- Format: Kindle Edition
- File Size: 1718 KB
- Print Length: 363 pages
- Sold by: Amazon Media EU S.à r.l.
- Language: English
- ASIN: B0076PHCQM
- Text-to-Speech: Enabled
- Word Wise: Enabled
- Average Customer Review: 72 customer reviews
- Amazon Bestsellers Rank: #697,665 Paid in Kindle Store (See Top 100 Paid in Kindle Store)
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Future Queens of England Kindle Edition
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Having ignored the blurb it was with a mild jolt of alarm that I realised several pages in that the Future Queens in the title are a class of homosexuals completing a one year course in the gay arts at the specialist college that our chief protagonist, hirsute lager-swilling alpha-lad Tony, is sent as punishment for an incident of aggravated assault. This could get very silly very quickly, I thought, which would be a shame; I'd been initially impressed with the poise, clarity and pace of Matthew's prose.
I was right...and wrong. It does get silly, but what an enjoyable silliness it is. No sooner has Tony begrudgingly checked himself in to the school for Future Queens when he is introduced to the band of gay men who will be his room-mates for the next year, a motley crew including the pun-obsessed Bruce, the icy uber-gay Uwe, and our secondary protagonist, the insecure Hugh, whose own story arc runs parallel to that of Tony's.
The real laughs for me came in the first half of the novel, as Tony struggles to maintain what little dignity he can muster; some of the slapstick scenes in which he (literally) falls victim to his own needless paranoia are particularly funny, Matthews' dead-pan delivery serving up some genuinely laugh out loud moments.
I must admit that I began to struggle around halfway; the strange phantom drawings that keep appearing around the college add a mystery element to the plot, though other than this there isn't a huge amount driving the story forward. The Future Queens' efforts on the hockey pitch, where we find them slugging it out against a Weightwatchers team and a particularly vicious crew of Lesbians, are fun, if a little repetitive. Tony's conversion from gay-hater to 'Bender Defender' is nicely done, and his romance with tutor Louise adds a further (if a little predictable) dimension to the novel, though at times I just felt that we needed something bigger and more dramatic to happen - or failing that for the book to be twenty percent shorter.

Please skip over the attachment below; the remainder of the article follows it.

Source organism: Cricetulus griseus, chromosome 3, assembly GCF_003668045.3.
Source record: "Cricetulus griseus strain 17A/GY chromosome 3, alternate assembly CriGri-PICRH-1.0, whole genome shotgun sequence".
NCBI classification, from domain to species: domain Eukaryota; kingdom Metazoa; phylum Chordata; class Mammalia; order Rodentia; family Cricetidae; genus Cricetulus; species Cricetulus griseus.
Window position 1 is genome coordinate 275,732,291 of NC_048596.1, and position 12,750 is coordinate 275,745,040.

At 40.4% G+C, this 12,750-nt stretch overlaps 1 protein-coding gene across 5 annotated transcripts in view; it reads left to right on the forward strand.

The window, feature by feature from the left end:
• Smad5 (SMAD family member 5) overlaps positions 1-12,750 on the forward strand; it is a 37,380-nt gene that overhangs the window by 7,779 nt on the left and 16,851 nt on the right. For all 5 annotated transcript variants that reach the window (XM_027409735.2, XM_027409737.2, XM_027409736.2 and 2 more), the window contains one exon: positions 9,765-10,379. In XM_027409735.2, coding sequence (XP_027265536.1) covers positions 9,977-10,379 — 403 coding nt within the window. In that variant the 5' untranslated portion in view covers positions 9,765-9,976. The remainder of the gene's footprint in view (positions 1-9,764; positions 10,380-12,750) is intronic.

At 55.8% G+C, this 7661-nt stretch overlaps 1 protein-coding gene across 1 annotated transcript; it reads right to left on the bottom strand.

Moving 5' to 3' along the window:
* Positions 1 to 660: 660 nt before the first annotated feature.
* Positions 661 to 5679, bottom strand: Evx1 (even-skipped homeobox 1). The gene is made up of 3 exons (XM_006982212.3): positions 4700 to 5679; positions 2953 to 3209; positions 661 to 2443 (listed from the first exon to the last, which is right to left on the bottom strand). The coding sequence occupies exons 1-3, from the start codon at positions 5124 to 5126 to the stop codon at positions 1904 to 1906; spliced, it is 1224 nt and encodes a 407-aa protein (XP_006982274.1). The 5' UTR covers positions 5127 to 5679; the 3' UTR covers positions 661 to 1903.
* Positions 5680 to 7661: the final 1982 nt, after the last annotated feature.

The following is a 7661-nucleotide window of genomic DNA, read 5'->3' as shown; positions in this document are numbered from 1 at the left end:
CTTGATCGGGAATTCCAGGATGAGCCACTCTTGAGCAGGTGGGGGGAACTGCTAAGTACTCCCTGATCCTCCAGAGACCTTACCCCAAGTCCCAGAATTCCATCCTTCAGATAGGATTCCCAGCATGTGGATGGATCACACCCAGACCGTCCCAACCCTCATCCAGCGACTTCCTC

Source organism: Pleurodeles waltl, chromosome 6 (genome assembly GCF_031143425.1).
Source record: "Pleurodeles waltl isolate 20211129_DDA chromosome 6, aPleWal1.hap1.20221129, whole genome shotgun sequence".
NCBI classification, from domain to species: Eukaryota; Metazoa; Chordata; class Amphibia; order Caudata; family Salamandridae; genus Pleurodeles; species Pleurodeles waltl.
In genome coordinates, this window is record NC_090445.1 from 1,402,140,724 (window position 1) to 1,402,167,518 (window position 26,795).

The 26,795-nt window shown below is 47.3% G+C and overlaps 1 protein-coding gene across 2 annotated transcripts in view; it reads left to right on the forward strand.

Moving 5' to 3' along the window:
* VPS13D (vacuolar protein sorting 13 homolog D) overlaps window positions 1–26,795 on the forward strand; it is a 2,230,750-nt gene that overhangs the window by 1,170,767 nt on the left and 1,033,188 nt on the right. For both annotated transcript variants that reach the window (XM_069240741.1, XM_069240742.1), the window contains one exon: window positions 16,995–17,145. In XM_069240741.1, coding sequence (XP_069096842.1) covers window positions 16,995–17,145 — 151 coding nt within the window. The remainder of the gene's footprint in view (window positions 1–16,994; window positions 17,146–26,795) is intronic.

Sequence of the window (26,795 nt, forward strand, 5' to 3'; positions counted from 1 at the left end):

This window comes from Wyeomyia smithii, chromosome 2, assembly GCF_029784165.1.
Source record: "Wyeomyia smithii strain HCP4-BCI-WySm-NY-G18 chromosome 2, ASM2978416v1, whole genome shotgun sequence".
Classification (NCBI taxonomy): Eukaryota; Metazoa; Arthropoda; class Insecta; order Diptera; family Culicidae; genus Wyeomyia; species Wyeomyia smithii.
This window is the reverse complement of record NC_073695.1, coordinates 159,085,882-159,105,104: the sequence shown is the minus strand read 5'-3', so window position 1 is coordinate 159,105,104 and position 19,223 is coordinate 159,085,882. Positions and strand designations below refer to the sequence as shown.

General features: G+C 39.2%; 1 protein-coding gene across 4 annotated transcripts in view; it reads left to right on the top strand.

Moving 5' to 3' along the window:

That saying, I would not hesitate to recommend this book to readers gay and straight alike. Of course there are some out there who will take offense at Matthews' use of pejorative language (I think pretty much every term of abuse one could find for homosexuals, male and female, is to be found within the pages of the novel) though at the glowing heart of this novel is an emphasis on friendship, empathy and understanding, a genuine warmth that allows the reader to put aside all thoughts of political correctness and just enjoy the experience for what it is - funny fiction, eloquently written, and well worth the time.
Ryan Matthews I can't wait for the next one!
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